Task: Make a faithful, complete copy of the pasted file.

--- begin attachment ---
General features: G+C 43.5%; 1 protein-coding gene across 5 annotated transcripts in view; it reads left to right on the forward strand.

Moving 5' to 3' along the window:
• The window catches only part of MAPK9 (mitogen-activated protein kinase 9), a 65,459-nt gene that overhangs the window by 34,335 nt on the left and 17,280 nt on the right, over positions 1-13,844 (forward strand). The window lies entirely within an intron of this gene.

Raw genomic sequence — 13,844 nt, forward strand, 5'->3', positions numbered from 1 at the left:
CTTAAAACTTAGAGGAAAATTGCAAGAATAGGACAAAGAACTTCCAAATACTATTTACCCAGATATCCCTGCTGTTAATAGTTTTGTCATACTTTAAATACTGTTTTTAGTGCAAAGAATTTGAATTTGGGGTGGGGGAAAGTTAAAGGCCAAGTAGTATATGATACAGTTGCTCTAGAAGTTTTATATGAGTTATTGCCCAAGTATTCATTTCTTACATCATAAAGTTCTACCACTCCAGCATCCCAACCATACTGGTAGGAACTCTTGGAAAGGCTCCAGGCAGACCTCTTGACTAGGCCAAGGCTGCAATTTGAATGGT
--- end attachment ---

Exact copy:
General features: G+C 43.5%; 1 protein-coding gene across 5 annotated transcripts in view; it reads left to right on the forward strand.

Moving 5' to 3' along the window:
• The window catches only part of MAPK9 (mitogen-activated protein kinase 9), a 65,459-nt gene that overhangs the window by 34,335 nt on the left and 17,280 nt on the right, over positions 1-13,844 (forward strand). The window lies entirely within an intron of this gene.

Raw genomic sequence — 13,844 nt, forward strand, 5'->3', positions numbered from 1 at the left:
CTTAAAACTTAGAGGAAAATTGCAAGAATAGGACAAAGAACTTCCAAATACTATTTACCCAGATATCCCTGCTGTTAATAGTTTTGTCATACTTTAAATACTGTTTTTAGTGCAAAGAATTTGAATTTGGGGTGGGGGAAAGTTAAAGGCCAAGTAGTATATGATACAGTTGCTCTAGAAGTTTTATATGAGTTATTGCCCAAGTATTCATTTCTTACATCATAAAGTTCTACCACTCCAGCATCCCAACCATACTGGTAGGAACTCTTGGAAAGGCTCCAGGCAGACCTCTTGACTAGGCCAAGGCTGCAATTTGAATGGT